of it, but with adhesive mats, contamination control flooring, and shoe covers, there was a
decrease in the presence of microbial agents on holding room floors and footwear. They
concluded that the sticky mat needs further studies with more samples to reevaluate the role of
those mats in hospital infection control, especially in ICUs and burn wards. They end the article
by stressing the importance in reconsidering the use of the mats at hospital wards.
The sticky mat is used in the burn wards to help prevent the entry of microorganisms into
the wards and to decrease contamination. It is similar to what the Biopatch does for the skin. I
found this article to be very interesting because this study was done as a re-evaluation for the
sticky mat, because it was declared unnecessary before, but this time, they found out that it does
help prevent contamination. This shows that multiple studies and multiple trials are necessary to
receive a good answer. I found it interesting that sepsis was the bigger problem in developing
countries, but pneumonia was the problem for developed countries. I could research more into
that as well.

Arefian, Habibollah, et al. "Economic Evaluation of Interventions for Prevention of Hospital


Acquired Infections: A Systematic Review." PLoS ONE, vol. 11, no. 1, 5 Jan. 2016.

This review was created to assess the costs and benefits of interventions preventing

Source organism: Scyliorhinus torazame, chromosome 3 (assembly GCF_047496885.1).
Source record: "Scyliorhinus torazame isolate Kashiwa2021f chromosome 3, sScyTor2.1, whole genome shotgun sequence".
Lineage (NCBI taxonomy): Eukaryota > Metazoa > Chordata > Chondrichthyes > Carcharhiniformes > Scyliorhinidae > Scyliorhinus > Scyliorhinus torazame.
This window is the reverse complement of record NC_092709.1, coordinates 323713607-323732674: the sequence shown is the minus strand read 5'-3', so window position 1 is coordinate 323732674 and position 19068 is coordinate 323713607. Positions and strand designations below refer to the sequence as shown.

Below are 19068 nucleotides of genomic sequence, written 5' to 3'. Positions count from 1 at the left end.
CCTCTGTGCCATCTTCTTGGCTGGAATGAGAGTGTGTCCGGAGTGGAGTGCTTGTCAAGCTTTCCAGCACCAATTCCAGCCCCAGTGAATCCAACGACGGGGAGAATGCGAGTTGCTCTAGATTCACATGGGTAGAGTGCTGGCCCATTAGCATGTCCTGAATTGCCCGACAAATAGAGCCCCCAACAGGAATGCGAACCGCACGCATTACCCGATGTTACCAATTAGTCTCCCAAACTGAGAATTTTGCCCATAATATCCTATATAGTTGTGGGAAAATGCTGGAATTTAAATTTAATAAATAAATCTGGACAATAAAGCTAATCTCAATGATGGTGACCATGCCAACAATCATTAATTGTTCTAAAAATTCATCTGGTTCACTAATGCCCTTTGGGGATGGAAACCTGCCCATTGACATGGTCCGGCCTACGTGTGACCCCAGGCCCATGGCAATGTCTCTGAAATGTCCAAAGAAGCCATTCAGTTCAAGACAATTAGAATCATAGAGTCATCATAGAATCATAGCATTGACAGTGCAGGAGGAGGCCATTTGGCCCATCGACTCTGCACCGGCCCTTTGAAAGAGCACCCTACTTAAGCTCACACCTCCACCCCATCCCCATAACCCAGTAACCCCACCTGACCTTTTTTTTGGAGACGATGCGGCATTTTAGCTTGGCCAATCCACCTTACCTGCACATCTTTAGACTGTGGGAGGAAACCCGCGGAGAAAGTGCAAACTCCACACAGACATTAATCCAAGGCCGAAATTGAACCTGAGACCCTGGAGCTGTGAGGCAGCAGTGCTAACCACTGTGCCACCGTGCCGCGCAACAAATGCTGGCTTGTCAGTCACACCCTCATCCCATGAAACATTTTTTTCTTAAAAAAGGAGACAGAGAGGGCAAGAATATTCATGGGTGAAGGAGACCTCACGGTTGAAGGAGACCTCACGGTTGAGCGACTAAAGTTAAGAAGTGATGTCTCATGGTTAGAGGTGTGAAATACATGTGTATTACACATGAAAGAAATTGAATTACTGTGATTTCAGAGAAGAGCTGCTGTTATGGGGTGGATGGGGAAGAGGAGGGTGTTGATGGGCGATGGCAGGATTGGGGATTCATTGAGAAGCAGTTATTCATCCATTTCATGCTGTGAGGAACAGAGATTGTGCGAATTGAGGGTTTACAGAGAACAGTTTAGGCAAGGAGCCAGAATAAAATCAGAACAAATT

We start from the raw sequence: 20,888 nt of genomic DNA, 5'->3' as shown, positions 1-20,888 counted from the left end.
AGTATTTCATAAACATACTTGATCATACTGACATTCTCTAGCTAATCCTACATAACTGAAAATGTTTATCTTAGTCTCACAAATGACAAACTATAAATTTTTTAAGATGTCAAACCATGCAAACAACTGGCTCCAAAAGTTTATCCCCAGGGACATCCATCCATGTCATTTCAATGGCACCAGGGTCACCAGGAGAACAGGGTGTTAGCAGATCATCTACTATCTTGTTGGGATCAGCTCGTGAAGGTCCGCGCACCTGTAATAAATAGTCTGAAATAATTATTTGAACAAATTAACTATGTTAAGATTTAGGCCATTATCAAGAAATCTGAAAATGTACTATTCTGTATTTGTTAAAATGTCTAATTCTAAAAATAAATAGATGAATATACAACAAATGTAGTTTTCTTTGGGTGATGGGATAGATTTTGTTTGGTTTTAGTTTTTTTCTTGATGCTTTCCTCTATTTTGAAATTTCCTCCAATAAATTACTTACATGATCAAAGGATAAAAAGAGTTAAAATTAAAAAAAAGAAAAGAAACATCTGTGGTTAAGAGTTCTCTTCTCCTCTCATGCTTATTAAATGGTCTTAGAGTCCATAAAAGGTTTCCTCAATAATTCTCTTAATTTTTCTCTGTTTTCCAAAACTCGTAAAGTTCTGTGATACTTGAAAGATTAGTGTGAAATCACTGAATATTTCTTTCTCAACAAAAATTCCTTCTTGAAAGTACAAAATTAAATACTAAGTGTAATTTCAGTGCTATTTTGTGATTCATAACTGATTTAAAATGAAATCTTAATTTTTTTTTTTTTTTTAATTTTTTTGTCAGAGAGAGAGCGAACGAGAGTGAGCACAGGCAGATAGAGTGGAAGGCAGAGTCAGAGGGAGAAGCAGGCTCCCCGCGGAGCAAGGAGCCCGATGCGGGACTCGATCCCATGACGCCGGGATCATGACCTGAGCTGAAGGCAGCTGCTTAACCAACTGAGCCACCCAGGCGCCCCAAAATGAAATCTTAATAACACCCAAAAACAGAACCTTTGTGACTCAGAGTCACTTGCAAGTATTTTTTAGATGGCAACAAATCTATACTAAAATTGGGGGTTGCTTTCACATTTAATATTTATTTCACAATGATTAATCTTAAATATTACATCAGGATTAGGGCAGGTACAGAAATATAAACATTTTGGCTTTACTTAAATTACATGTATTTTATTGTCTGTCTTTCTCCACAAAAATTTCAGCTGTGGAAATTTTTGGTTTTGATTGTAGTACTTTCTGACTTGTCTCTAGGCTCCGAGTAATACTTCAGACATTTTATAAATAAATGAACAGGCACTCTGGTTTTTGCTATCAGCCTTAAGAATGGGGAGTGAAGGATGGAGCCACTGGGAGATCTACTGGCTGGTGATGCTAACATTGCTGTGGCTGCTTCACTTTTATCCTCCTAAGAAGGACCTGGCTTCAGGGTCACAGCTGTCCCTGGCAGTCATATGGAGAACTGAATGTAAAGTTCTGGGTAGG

hospital-acquired infections and to evaluate methodological and reporting quality. Hospital
acquired infections (HAIs), also called nosocomial infections, are a serious public health
problem, a major cause of morbidity and mortality, and can prolong the length of hospital stays
and increase costs for healthcare systems. The annual financial losses due to HAIs in the United
States (direct costs only) is approximately $6.5 billion. The most frequent HAIs are urinary tract
infections, surgical wound infections, ventilator-associated pneumonia, and primary bloodstream
infections. A study showed that central lineassociated bloodstream infections have the highest
costs ($45,814) and surgical wound infections are the next highest ($20,785). In the conclusion,
the authors state that HAI prevention interventions yield very positive cost-benefit estimations,
but also mention that the quality of economic evaluations should be improved to provide better
information to healthcare policy makers and clinicians. They predicted that international
standardization of cost estimations for HAIs would enable economic evaluation studies to
perform more precise assessments of economic benefits and cost changes associated with HAI
prevention programs.
Almost every article I have read on nosocomial infections mentions how nosocomial
infections increase hospitals costs and are economically detrimental to both the healthcare